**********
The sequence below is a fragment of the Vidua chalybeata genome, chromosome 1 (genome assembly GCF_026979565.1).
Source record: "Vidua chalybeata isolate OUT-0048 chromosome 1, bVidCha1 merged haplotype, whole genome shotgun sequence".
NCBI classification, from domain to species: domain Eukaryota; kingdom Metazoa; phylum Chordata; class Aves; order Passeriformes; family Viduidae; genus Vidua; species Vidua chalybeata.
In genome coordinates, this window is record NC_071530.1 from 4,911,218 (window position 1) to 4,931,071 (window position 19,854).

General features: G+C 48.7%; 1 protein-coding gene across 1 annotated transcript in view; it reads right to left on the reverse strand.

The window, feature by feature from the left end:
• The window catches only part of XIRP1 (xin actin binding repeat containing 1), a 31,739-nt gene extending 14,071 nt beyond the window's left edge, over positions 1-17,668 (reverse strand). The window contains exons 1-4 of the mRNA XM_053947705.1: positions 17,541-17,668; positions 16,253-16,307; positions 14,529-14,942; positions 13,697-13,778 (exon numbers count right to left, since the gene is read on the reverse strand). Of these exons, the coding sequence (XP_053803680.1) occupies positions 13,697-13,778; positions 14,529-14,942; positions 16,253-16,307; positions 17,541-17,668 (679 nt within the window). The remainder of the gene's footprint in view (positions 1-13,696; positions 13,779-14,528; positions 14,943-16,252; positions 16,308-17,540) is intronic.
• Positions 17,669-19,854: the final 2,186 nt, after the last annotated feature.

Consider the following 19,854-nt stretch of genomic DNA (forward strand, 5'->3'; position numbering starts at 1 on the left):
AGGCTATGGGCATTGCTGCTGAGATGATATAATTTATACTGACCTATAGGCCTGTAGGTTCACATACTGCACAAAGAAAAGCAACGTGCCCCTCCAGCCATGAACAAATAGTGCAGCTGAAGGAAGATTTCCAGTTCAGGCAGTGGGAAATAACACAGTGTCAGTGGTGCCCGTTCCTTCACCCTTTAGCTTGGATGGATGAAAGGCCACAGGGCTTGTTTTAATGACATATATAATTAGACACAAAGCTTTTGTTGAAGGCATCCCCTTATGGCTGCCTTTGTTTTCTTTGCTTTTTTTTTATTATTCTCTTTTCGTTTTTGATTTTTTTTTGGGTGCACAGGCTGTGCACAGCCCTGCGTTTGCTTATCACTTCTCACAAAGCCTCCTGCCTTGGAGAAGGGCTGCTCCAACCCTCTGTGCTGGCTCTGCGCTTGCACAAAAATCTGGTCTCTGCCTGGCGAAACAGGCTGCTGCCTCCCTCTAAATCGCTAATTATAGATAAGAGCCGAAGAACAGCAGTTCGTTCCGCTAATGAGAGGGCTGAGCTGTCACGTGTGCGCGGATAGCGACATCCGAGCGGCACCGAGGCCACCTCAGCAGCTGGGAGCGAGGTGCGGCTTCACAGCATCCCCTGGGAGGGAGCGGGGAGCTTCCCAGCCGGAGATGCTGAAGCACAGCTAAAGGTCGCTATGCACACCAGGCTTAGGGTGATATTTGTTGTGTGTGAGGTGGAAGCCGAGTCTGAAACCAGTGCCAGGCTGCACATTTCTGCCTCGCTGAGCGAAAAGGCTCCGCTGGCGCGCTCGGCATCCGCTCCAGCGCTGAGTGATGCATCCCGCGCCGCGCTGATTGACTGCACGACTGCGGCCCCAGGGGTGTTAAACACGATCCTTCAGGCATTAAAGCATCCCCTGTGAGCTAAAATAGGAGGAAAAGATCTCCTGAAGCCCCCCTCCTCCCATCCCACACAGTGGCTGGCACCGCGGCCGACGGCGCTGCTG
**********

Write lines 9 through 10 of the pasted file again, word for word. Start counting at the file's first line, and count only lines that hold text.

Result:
Consider the following 19,854-nt stretch of genomic DNA (forward strand, 5'->3'; position numbering starts at 1 on the left):
AGGCTATGGGCATTGCTGCTGAGATGATATAATTTATACTGACCTATAGGCCTGTAGGTTCACATACTGCACAAAGAAAAGCAACGTGCCCCTCCAGCCATGAACAAATAGTGCAGCTGAAGGAAGATTTCCAGTTCAGGCAGTGGGAAATAACACAGTGTCAGTGGTGCCCGTTCCTTCACCCTTTAGCTTGGATGGATGAAAGGCCACAGGGCTTGTTTTAATGACATATATAATTAGACACAAAGCTTTTGTTGAAGGCATCCCCTTATGGCTGCCTTTGTTTTCTTTGCTTTTTTTTTATTATTCTCTTTTCGTTTTTGATTTTTTTTTGGGTGCACAGGCTGTGCACAGCCCTGCGTTTGCTTATCACTTCTCACAAAGCCTCCTGCCTTGGAGAAGGGCTGCTCCAACCCTCTGTGCTGGCTCTGCGCTTGCACAAAAATCTGGTCTCTGCCTGGCGAAACAGGCTGCTGCCTCCCTCTAAATCGCTAATTATAGATAAGAGCCGAAGAACAGCAGTTCGTTCCGCTAATGAGAGGGCTGAGCTGTCACGTGTGCGCGGATAGCGACATCCGAGCGGCACCGAGGCCACCTCAGCAGCTGGGAGCGAGGTGCGGCTTCACAGCATCCCCTGGGAGGGAGCGGGGAGCTTCCCAGCCGGAGATGCTGAAGCACAGCTAAAGGTCGCTATGCACACCAGGCTTAGGGTGATATTTGTTGTGTGTGAGGTGGAAGCCGAGTCTGAAACCAGTGCCAGGCTGCACATTTCTGCCTCGCTGAGCGAAAAGGCTCCGCTGGCGCGCTCGGCATCCGCTCCAGCGCTGAGTGATGCATCCCGCGCCGCGCTGATTGACTGCACGACTGCGGCCCCAGGGGTGTTAAACACGATCCTTCAGGCATTAAAGCATCCCCTGTGAGCTAAAATAGGAGGAAAAGATCTCCTGAAGCCCCCCTCCTCCCATCCCACACAGTGGCTGGCACCGCGGCCGACGGCGCTGCTG